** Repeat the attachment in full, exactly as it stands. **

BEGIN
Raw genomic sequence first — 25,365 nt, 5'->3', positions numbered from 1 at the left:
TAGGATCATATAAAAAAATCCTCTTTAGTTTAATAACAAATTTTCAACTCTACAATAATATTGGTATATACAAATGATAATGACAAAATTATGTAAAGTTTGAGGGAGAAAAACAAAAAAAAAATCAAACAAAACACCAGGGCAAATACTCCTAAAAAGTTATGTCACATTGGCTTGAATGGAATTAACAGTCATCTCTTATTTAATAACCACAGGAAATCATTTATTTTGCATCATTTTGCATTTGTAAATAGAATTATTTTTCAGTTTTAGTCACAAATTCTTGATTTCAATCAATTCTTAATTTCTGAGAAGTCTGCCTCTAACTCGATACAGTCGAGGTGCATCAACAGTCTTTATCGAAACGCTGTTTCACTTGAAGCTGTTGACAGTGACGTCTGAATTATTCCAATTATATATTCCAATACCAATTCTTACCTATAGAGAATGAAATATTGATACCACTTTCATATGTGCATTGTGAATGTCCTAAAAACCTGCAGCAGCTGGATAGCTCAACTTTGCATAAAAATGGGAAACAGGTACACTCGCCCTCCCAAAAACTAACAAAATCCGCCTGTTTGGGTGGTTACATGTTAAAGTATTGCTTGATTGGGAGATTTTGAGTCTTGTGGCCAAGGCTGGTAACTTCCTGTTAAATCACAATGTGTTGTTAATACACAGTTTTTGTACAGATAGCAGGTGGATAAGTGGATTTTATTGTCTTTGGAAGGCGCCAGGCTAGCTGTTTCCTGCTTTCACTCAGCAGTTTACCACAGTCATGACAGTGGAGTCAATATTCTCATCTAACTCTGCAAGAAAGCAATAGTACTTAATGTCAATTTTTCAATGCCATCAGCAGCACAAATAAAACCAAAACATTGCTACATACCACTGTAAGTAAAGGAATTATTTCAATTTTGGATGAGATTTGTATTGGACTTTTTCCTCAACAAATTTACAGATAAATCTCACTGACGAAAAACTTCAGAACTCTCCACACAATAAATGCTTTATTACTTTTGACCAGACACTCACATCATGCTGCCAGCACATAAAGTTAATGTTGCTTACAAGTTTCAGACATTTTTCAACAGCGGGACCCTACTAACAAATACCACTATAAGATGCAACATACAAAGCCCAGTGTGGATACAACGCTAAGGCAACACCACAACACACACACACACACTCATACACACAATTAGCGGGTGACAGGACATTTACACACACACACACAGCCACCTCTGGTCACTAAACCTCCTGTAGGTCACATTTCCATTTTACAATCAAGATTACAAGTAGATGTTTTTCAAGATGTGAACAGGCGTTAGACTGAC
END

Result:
Raw genomic sequence first — 25,365 nt, 5'->3', positions numbered from 1 at the left:
TAGGATCATATAAAAAAATCCTCTTTAGTTTAATAACAAATTTTCAACTCTACAATAATATTGGTATATACAAATGATAATGACAAAATTATGTAAAGTTTGAGGGAGAAAAACAAAAAAAAAATCAAACAAAACACCAGGGCAAATACTCCTAAAAAGTTATGTCACATTGGCTTGAATGGAATTAACAGTCATCTCTTATTTAATAACCACAGGAAATCATTTATTTTGCATCATTTTGCATTTGTAAATAGAATTATTTTTCAGTTTTAGTCACAAATTCTTGATTTCAATCAATTCTTAATTTCTGAGAAGTCTGCCTCTAACTCGATACAGTCGAGGTGCATCAACAGTCTTTATCGAAACGCTGTTTCACTTGAAGCTGTTGACAGTGACGTCTGAATTATTCCAATTATATATTCCAATACCAATTCTTACCTATAGAGAATGAAATATTGATACCACTTTCATATGTGCATTGTGAATGTCCTAAAAACCTGCAGCAGCTGGATAGCTCAACTTTGCATAAAAATGGGAAACAGGTACACTCGCCCTCCCAAAAACTAACAAAATCCGCCTGTTTGGGTGGTTACATGTTAAAGTATTGCTTGATTGGGAGATTTTGAGTCTTGTGGCCAAGGCTGGTAACTTCCTGTTAAATCACAATGTGTTGTTAATACACAGTTTTTGTACAGATAGCAGGTGGATAAGTGGATTTTATTGTCTTTGGAAGGCGCCAGGCTAGCTGTTTCCTGCTTTCACTCAGCAGTTTACCACAGTCATGACAGTGGAGTCAATATTCTCATCTAACTCTGCAAGAAAGCAATAGTACTTAATGTCAATTTTTCAATGCCATCAGCAGCACAAATAAAACCAAAACATTGCTACATACCACTGTAAGTAAAGGAATTATTTCAATTTTGGATGAGATTTGTATTGGACTTTTTCCTCAACAAATTTACAGATAAATCTCACTGACGAAAAACTTCAGAACTCTCCACACAATAAATGCTTTATTACTTTTGACCAGACACTCACATCATGCTGCCAGCACATAAAGTTAATGTTGCTTACAAGTTTCAGACATTTTTCAACAGCGGGACCCTACTAACAAATACCACTATAAGATGCAACATACAAAGCCCAGTGTGGATACAACGCTAAGGCAACACCACAACACACACACACACACTCATACACACAATTAGCGGGTGACAGGACATTTACACACACACACACAGCCACCTCTGGTCACTAAACCTCCTGTAGGTCACATTTCCATTTTACAATCAAGATTACAAGTAGATGTTTTTCAAGATGTGAACAGGCGTTAGACTGAC